5. To bring to an end by action; to perform completely; to
finish; to accomplish; -- a sense conveyed by the
construction, which is that of the past participle done.
"Ere summer half be done." "I have done weeping." --Shak.
[1913 Webster]

6. To make ready for an object, purpose, or use, as food by
cooking; to cook completely or sufficiently; as, the meat
is done on one side only.
[1913 Webster]

7. To put or bring into a form, state, or condition,
especially in the phrases, to do death, to put to death;
to slay; to do away (often do away with), to put away; to
remove; to do on, to put on; to don; to do off, to take
off, as dress; to doff; to do into, to put into the form
of; to translate or transform into, as a text.
[1913 Webster]

Done to death by slanderous tongues. -- Shak.
[1913 Webster]

The ground of the difficulty is done away. -- Paley.
[1913 Webster]

Suspicions regarding his loyalty were entirely done
away. --Thackeray.
[1913 Webster]

To do on our own harness, that we may not; but we
must do on the armor of God. -- Latimer.
[1913 Webster]

Then Jason rose and did on him a fair
Blue woolen tunic. -- W. Morris
[1913 Webster]

Though the former legal pollution be now done off,
yet there is a spiritual contagion in idolatry as
much to be shunned. --Milton.
[1913 Webster]

It ["Pilgrim's Progress"] has been done into verse:
it has been done into modern English. -- Macaulay.
[1913 Webster]

8. To cheat; to gull; to overreach. [Colloq.]
[1913 Webster]

He was not be done, at his time of life, by
frivolous offers of a compromise that might have
secured him seventy-five per cent. -- De Quincey.
[1913 Webster]

9. To see or inspect; to explore; as, to do all the points of
interest. [Colloq.]
[1913 Webster]

10. (Stock Exchange) To cash or to advance money for, as a
bill or note.
[1913 Webster]

11. To perform work upon, about, for, or at, by way of caring
for, looking after, preparing, cleaning, keeping in
order, or the like.

The sergeants seem to do themselves pretty well.
[Webster 1913 Suppl.]

12. To deal with for good and all; to finish up; to undo; to
ruin; to do for. [Colloq. or Slang]

Sometimes they lie in wait in these dark streets,
and fracture his skull, . . . or break his arm, or
cut the sinew of his wrist; and that they call
doing him. --Charles
[Webster 1913 Suppl.]

(a) Do and did are much employed as auxiliaries, the verb
to which they are joined being an infinitive. As an
auxiliary the verb do has no participle. "I do set my
bow in the cloud." --Gen. ix. 13. [Now archaic or
rare except for emphatic assertion.]
[1913 Webster]

Rarely . . . did the wrongs of individuals to
the knowledge of the public. -- Macaulay.
(b) They are often used in emphatic construction. "You
don't say so, Mr. Jobson. -- but I do say so." --Sir
W. Scott. "I did love him, but scorn him now."
(c) In negative and interrogative constructions, do and
did are in common use. I do not wish to see them;
what do you think? Did C[ae]sar cross the Tiber? He
did not. "Do you love me?" --Shak.
(d) Do, as an auxiliary, is supposed to have been first
used before imperatives. It expresses entreaty or
earnest request; as, do help me. In the imperative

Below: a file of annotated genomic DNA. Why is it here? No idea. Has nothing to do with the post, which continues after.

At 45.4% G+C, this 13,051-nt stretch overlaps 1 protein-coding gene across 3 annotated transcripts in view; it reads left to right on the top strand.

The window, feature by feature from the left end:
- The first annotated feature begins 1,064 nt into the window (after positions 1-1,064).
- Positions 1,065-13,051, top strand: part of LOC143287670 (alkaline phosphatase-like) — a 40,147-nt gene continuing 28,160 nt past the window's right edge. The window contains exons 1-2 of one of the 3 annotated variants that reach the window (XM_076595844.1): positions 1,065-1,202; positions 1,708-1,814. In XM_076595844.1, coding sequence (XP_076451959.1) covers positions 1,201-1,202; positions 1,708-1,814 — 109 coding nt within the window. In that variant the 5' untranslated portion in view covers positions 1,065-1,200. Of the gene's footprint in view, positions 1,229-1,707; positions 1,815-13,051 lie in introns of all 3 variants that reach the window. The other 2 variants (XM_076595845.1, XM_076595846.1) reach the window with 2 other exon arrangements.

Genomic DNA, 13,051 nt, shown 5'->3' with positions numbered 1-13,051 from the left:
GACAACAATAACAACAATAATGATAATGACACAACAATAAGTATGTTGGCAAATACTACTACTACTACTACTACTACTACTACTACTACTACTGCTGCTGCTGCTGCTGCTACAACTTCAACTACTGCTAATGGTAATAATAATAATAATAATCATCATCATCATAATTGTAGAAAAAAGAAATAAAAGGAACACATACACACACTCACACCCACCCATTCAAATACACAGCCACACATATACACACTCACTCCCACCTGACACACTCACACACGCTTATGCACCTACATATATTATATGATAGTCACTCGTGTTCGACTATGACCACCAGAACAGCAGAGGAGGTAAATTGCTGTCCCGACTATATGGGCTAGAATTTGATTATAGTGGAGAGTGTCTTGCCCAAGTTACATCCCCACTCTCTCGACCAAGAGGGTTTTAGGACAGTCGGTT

mood, but not in the indicative, it may be used with
the verb to be; as, do be quiet. Do, did, and done
often stand as a general substitute or representative
verb, and thus save the repetition of the principal
verb. "To live and die is all we have to do."
--Denham. In the case of do and did as auxiliaries,
the sense may be completed by the infinitive (without
to) of the verb represented. "When beauty lived and
died as flowers do now." --Shak. "I . . . chose my
wife as she did her wedding gown." --Goldsmith.
[1913 Webster]

My brightest hopes giving dark fears a being.
As the light does the shadow. -- Longfellow.
In unemphatic affirmative sentences do is, for the
most part, archaic or poetical; as, "This just
reproach their virtue does excite." --Dryden.
[1913 Webster]

{To do one's best}, {To do one's diligence} (and the like),
to exert one's self; to put forth one's best or most or
most diligent efforts. "We will . . . do our best to gain
their assent." --Jowett (Thucyd.).

{To do one's business}, to ruin one. [Colloq.] --Wycherley.

{To do one shame}, to cause one shame. [Obs.]

{To do over}.
(a) To make over; to perform a second time.
(b) To cover; to spread; to smear. "Boats . . . sewed
together and done over with a kind of slimy stuff
like rosin." --De Foe.

{To do to death}, to put to death. (See 7.) [Obs.]

{To do up}.
(a) To put up; to raise. [Obs.] --Chaucer.
(b) To pack together and envelop; to pack up.
(c) To accomplish thoroughly. [Colloq.]
(d) To starch and iron. "A rich gown of velvet, and a
ruff done up with the famous yellow starch."

{To do way}, to put away; to lay aside. [Obs.] --Chaucer.

{To do with}, to dispose of; to make use of; to employ; --
usually preceded by what. "Men are many times brought to
that extremity, that were it not for God they would not
know what to do with themselves." --Tillotson.

{To have to do with}, to have concern, business or
intercourse with; to deal with. When preceded by what, the
notion is usually implied that the affair does not concern
the person denoted by the subject of have. "Philology has
to do with language in its fullest sense." --Earle. "What
have I to do with you, ye sons of Zeruiah?" --2 Sam. xvi.
[1913 Webster]

Do \Do\, v. i.
1. To act or behave in any manner; to conduct one's self.